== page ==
Practical Vim: Files

Mar 19, 2018

Series notes on Practical Vim by D. Neil:

Contents

Chap 6 - Manage Multiple Files

Tip 36: Track Open Files with the Buffer List

When we are editing a file, we are actually operating on an in-memory representation of a file, named buffer.

:ls: show the buffer list.

:bnext: switch to the next buffer in the buffer list, in which the # symbol represents the alternate file.

<C-^>: toggle between the current and alternate files.

:buffer N: jump to a buffer by number.

:buffer {bufname}: jump to a buffer by name. The {bufname} need only contain enough characters from the filepath to uniquely identity the buffer.

:bufdo: allows to execute an Ex command in all of the buffers listed by :ls. In practice, :argdo may be more practical.

Deleting buffers can be in one of these forms:

:bdelete N1 N2 N3
:N,M bdelete

:bdelete can be written as :bd.

Tip 37: Group Buffers into a Collection with the Argument List

:args: provides the argument list. The argument list represents the list of files that was passed as an argument when we ran the vim command.

:args {arglist}: the {arglist} can include filenames, wildcards, or even the output from a shell command. The technique works fine if we want to add some buffers.

Specify Files by Glob

Glob Files Matching the Expansion
:args *.* index.html
app.js
:args **/*.js app.js
lib/framework.js
app/controllers/Mailers.js
…etc
:args **/*.* app.js
index.js
lib/framework.js
lib/theme.css
app/controllers/Mailers.js
…etc

Specify Files by Backtick Expansion

:args `cat .chapters`: execute the text inside the backtick characters in the shell, using the output from the cat command as the argument for the :args command. Here, we get the contents of the hidden file .chapters and pass them to :args.

Use the Argument List

Argument list is simpler to manage than Buffer list.

  • :args {arglist} can clear and repopulate the list with a single command
  • :next :prev can traverse the files in the list
  • :argdo can execute the same command on each buffer in the arg list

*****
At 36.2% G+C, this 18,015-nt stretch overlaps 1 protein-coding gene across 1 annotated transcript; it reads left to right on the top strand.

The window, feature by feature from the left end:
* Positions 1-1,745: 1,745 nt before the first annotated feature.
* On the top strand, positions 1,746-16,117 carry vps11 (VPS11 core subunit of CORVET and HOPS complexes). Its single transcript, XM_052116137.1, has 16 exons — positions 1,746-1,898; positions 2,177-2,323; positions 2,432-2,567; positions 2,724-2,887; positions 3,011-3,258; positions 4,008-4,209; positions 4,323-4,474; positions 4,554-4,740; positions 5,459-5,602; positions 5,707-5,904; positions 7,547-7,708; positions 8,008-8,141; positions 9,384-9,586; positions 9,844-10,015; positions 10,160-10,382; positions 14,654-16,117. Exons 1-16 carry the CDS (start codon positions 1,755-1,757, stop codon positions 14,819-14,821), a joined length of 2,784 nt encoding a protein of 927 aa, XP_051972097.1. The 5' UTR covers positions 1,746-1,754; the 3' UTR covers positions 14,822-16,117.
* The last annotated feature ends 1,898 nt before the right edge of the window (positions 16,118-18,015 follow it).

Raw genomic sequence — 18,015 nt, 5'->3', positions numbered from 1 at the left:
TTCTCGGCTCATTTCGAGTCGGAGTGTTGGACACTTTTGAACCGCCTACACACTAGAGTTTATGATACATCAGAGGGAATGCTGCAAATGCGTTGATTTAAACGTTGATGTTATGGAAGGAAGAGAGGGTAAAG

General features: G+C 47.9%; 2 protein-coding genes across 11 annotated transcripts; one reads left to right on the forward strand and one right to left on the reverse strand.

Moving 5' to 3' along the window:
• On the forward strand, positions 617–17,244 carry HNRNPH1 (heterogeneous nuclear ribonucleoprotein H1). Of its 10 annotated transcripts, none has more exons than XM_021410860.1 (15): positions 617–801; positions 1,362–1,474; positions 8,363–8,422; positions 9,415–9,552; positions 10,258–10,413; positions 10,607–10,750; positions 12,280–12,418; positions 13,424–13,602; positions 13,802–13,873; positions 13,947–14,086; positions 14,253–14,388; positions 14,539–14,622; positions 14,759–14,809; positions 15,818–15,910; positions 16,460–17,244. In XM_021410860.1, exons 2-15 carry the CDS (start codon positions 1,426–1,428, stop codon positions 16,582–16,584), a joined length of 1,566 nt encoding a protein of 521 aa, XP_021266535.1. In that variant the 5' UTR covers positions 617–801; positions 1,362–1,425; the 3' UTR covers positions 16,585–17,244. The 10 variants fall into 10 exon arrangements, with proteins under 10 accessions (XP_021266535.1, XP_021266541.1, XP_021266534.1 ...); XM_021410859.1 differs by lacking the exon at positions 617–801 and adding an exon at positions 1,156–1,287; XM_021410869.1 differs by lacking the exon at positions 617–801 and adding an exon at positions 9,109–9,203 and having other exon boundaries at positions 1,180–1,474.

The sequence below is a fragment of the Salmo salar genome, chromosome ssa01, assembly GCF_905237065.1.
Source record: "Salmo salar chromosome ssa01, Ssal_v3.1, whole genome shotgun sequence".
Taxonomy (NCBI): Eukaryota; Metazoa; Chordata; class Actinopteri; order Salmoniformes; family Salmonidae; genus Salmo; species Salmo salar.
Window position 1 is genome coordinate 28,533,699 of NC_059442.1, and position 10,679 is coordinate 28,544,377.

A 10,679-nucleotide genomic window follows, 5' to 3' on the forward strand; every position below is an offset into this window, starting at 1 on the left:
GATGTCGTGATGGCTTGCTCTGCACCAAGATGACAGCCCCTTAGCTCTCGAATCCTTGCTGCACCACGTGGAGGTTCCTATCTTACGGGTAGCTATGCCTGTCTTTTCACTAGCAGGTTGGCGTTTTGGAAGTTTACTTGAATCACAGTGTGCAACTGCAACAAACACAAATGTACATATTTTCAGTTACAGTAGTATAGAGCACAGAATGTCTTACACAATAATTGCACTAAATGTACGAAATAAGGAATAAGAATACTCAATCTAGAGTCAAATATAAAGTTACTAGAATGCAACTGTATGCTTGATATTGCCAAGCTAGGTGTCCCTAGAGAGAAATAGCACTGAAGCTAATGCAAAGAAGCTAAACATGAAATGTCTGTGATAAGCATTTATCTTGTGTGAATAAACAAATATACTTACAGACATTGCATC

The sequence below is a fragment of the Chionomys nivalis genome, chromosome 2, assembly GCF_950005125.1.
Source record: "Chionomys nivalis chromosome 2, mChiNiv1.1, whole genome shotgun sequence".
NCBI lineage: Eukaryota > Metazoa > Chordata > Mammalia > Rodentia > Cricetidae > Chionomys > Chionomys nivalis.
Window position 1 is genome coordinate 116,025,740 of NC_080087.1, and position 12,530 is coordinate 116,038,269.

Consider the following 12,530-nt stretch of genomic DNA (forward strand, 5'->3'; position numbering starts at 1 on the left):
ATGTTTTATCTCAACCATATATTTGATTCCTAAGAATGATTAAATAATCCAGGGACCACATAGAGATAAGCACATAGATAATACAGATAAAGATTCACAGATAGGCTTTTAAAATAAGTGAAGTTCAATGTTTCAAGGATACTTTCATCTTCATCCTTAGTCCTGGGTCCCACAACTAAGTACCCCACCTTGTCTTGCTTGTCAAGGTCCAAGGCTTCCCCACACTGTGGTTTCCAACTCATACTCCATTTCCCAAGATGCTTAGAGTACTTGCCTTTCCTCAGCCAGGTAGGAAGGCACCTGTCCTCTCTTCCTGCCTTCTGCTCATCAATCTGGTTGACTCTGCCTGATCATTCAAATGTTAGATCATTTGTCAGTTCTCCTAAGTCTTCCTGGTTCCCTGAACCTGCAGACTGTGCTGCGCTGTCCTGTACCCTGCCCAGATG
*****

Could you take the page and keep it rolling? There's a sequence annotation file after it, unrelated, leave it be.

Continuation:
Tip 38: Manage Hidden Buffers

Command Effect
:w[rite] write the contents of the buffer to disk
:e[dit]! read the file from disk back into the buffer (that is, revert unsaved changes)
:qa[ll]! close all windows, discarding changes without warning
:wa[ll] write all modified buffers to disk

Vim does not allow going to other items in Argument list until we save the changes in the current buffer. If hidden setting is enabled, then we can use the :next :bnext :cnext commands without a trailing bang. If the active buffer is modified, Vim will automatically hide it when we navigate away from it. The hidden setting makes it possible to use :argdo and :bufdo to change a collection of buffers with a single command.

Tip 39: Divide Workspace into Split Windows

Command Effect
<C-w>s split the current window horizontally, reusing the current buffer in the new window
<C-w>v split the current window vertically, reusing the current buffer in the new window
:sp[lit] {file} split the current window horizontally, loading {file} into the new window
:vsp[lit] {file} split the current window vertically, loading {file} into the new window
Command Effect
<C-w>w cycle between open windows
<C-w>h focus the window to the left
<C-w>j focus the window below
<C-w>k focus the window above
<C-w>l focus the window to the right

<C-w><C-w> does the same thing as <C-w>w; so as the other four in the table above.

Ex Command Normal Command Effect
:cl <C-w>c close the active window
:on[ly] <C-w>o keep only the active window, closing all others
Keystrokes Buffer Contents
<C-w>= equalize width and height of all windows
<C-w>_ maximize height of the active window
<C-w>| maximize width of the active window
[N]<C-w>_ set active window height to [N] rows
[N]<C-w>| set active window width to [N] columns

Tip 40: Organize Window Layouts with Tab Pages

A tab page is a container that can hold a collection of windows. Tab pages are available whether in GVim or inside a terminal. GVim draws a tab bar as part of the GUI, while in-terminal Vim draws a tab bar as a textual user interface (TUI). Tab pages, apart from the differences in appearance, are functionally identical in GUI and TUI.